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Dr. Anthony Fauci says Marlins’ coronavirus outbreak could endanger MLB season

Dr. Anthony Fauci reacts after throwing out the ceremonial first pitch for the Washington Nationals on July 23.
Dr. Anthony Fauci reacts after throwing out the ceremonial first pitch before a game between the New York Yankees and Washington Nationals on July 23.
(Alex Brandon / Associated Press)

The Miami Marlins’ coronavirus outbreak could endanger the Major League Baseball season, Dr. Anthony Fauci said Tuesday, although he doesn’t believe games need to stop now.

More than a dozen Marlins players and staff members tested positive for the virus, stranding the team in Philadelphia and raising anew questions about MLB’s attempts to conduct a season.

“This could put it in danger,” said Fauci, the nation’s top infectious disease expert. “I don’t believe they need to stop, but we just need to follow this and see what happens with other teams on a day-by-day basis.”

Fauci made his comments on ABC’s “Good Morning America.”

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“Major League Baseball — the players, the owners, the managers — have put a lot of effort into getting together and putting protocols that we feel would work,” Fauci said. “It’s very unfortunate what happened” with the Marlins.

Their outbreak continued to disrupt MLB’s schedule Tuesday, the sixth day of the pandemic-delayed season, with the Marlins’ home game against Baltimore postponed.

The game Monday between those teams was also called off, as was the Yankees’ series opener Monday at Philadelphia, where New York would have been in the same clubhouse the Marlins used last weekend.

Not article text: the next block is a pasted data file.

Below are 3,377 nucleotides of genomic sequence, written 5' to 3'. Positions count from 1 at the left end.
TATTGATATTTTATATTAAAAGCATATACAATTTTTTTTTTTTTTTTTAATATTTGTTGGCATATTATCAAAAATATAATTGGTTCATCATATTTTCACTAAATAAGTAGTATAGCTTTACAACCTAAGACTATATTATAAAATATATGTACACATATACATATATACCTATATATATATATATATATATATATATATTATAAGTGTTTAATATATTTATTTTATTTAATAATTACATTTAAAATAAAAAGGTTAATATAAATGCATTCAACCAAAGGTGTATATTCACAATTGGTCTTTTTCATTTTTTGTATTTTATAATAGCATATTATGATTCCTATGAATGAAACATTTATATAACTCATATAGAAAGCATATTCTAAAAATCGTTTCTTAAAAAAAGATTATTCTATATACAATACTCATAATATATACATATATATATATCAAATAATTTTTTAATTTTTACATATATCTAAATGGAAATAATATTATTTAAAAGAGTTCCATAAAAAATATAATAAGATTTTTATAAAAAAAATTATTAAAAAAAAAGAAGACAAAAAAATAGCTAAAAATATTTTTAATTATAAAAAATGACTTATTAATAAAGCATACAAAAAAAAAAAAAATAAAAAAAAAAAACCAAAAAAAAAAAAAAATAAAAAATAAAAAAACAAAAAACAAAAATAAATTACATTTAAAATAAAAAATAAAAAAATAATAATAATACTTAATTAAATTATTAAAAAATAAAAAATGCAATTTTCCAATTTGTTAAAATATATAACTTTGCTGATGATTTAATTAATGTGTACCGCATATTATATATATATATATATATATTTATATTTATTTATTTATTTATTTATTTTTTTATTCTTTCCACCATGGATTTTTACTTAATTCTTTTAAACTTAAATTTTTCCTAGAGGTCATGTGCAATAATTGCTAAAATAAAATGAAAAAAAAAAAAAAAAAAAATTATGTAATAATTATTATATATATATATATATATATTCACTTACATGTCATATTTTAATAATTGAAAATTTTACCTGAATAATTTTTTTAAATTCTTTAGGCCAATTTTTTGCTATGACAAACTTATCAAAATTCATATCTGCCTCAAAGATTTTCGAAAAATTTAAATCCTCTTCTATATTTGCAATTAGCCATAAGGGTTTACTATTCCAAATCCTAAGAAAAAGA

“Obviously, we don’t want any player to get exposed. It’s not a positive thing,” Commissioner Rob Manfred said on the MLB Network. “But I don’t see it as a nightmare. ... We think we can keep people safe and continue to play.”

The Orioles, who made a trip to Miami without playing a game, are scheduled to host the Marlins in a two-game series starting Wednesday.

“If the testing results are acceptable, the Marlins will resume play in Baltimore on Wednesday against the Orioles,” Manfred said.

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Manfred said there were factors that would force MLB to alter plans.

“A team losing a number of players that rendered it completely non-competitive would be an issue that we would have to address and have to think about making a change,” he said. “Whether that was shutting down a part of the season, the whole season, that depends on the circumstances. Same thing with respect to league-wide. You get to a certain point league-wide where it does become a health threat, and we certainly would shut down at that point.”


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